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Publication numberUS7341011 B2
Publication typeGrant
Application numberUS 11/251,731
Publication dateMar 11, 2008
Filing dateOct 17, 2005
Priority dateOct 17, 2005
Fee statusLapsed
Also published asUS20070085391
Publication number11251731, 251731, US 7341011 B2, US 7341011B2, US-B2-7341011, US7341011 B2, US7341011B2
InventorsJennifer Bari Pines, Rebecca Coffsky Bernath
Original AssigneeEmmalu, Llc
Export CitationBiBTeX, EndNote, RefMan
External Links: USPTO, USPTO Assignment, Espacenet
Child car seat cover
US 7341011 B2
Abstract
A child car seat cover is disclosed. This device provides an easily removable, cleanable and adjustable cover for a child car seat that restricts the passage of food, dirt and liquids to the car seat material. The device is comprised of multiple layers of fabric, strap covers, strap openings and strap closures.
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Claims(1)
1. A method for making a child car seat cover comprising:
acquiring an absorbent fabric, a soaker fabric and waterproof fabric;
cutting a large piece of said absorbent fabric to form an outer layer;
cutting said soaker fabric in roughly the same size as said outer layer to form a soaker layer;
cutting said waterproof fabric in roughly the same size as said outer layer and said soaker layer to form a waterproof backer;
joining said soaker layer and said waterproof backer to said outer layer by sewing;
cutting slits in an appropriate length and position for child car seat straps;
sewing in industrial strength hook-and-loop pieces to said slits and middle section in order to enable the closing of the gap around the straps;
cutting two additional side pieces of said absorbent material used for said outer fabric;
attaching one piece per side to enable the cover to wrap around the car seat;
sewing an elastic around the perimeter of the cover with double reinforced seams;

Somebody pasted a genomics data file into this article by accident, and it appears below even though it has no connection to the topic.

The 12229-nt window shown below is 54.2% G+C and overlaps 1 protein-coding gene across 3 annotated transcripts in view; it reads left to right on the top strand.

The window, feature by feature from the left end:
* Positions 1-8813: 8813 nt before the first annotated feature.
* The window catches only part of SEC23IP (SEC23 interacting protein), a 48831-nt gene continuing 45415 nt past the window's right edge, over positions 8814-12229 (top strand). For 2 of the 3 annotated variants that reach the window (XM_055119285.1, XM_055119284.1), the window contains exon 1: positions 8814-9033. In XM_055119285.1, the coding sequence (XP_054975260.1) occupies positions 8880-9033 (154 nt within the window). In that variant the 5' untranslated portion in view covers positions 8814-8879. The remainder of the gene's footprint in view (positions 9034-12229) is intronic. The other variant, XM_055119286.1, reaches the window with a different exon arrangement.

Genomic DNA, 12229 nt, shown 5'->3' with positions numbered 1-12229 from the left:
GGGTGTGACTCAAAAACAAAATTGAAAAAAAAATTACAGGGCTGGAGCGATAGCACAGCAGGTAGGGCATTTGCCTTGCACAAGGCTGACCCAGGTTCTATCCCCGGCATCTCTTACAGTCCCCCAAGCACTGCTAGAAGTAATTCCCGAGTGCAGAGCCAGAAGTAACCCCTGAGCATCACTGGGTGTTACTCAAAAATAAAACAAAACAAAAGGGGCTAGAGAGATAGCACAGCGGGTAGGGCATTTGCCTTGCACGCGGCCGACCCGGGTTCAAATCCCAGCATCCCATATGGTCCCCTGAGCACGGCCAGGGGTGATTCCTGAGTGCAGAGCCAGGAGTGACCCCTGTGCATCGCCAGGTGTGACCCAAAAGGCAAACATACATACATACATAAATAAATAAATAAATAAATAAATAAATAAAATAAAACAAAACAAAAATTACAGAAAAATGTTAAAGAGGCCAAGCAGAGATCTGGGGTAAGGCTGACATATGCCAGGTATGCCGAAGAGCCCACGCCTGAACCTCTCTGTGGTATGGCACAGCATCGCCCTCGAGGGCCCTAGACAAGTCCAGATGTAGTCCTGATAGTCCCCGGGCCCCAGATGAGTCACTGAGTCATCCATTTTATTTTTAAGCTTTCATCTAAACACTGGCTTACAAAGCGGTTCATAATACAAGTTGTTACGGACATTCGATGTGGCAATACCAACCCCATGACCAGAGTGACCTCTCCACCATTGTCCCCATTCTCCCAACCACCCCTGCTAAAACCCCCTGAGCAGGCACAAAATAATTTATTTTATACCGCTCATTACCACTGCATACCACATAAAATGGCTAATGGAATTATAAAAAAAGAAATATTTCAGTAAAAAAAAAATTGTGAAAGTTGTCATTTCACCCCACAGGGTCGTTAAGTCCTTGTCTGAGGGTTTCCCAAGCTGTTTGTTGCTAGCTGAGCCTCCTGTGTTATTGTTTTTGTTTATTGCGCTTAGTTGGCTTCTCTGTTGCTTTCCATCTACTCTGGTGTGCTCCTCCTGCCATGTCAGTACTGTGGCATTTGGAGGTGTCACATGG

cutting a first hole in appropriate position to allow for the buckle strap;
sewing approximately a ¼″ elastic around the hole to allow it to conform around a buckle strap;
cutting a second hole below said first hole in the appropriate position to allow for a tightening strap to pull through;
sewing a ¼″ elastic around said second hole to allow said second hold to conform around said tightening strap;
cutting two pieces of said outer layer fabric, said soaker layer and said waterproof backer, dimensioned to roughly 5″×16″;
sewing all of the fabrics together, with edges trim and neat; and
sewing industrial strength hook-and-loop pieces along the outer inside edge to secure the edges when folded over.
Description
FIELD OF THE INVENTION

The present invention relates to child car seat covers. Specifically, the present invention relates to child car seat covers that can easily be removed from the car seat and cleaned.

BACKGROUND OF THE INVENTION

Children frequently soil while in their car seat, i.e., spill, wet, vomit. Historically, if the car seat material on which the child rests gets wet or dirty because of soiling, one has to remove the entire car seat from the car and take the car seat apart in order to remove the car seat material to wash it. This process takes several minutes and one is left without a functional car seat until the car seat material is washed, dried, and put back on the car seat, and the car seat is then put back in the car.

Additionally, existing aftermarket car seat covers generally have at least one of the following other problems:

    • A gap where the straps pull through, which allows food, dirt and liquid to get through and dirty the car seat material. When these crumbs, particles and liquids dirty the car seat material one still has to take out the car seat from the vehicle and remove both the aftermarket car seat cover and the car seat material for cleaning.
    • Exposed straps. This poses a problem when the child soils the straps with liquids, food or vomit.
    • Having to take off the bottom part of the cover in order to tighten the harness strap. This poses a problem when one needs to adjust the harness straps, which is generally every time one puts a child in the seat.

These and other problems exist. Previous attempts to solve these and other problems include the following.

U.S. Pat. No. 4,478,453, issued to Bernard R. Schutz on Oct. 23, 1984 discloses an adjustable cover for an infant car seat, having front and rear sections with fastening straps and an elastic securing strip.

U.S. Pat. No. 4,621,004, issued to Laurie Madsen on Nov. 4, 1986, discloses a disposable liner for a car seat comprised of absorbent composite material with a rectangular body and L shaped side members.

U.S. Pat. No. 4,761,032, issued to Florence J. Sanchez and David L. Sanchez on Aug. 2, 1988, discloses a cover for an infant seat having a rolled blanket and a protective hood attached to the ends of the cover pad and place-able over an infant seat.

U.S. Pat. No. 4,883,701, issued to Janice J. Rankin and Marilyn M. Pearson on Nov. 28, 1989, discloses an infant car seat liner with shoulder strap and leg receiving slots for fitting the infant seat liner to an infant car seat.

U.S. Pat. No. 4,891,454, issued to Lee E. Perdelwitz, Jr. and David E. Hanke on Jan. 2, 1990, discloses an infant car seat liner with strap-receiving slots selectively operable and optionally being perforated.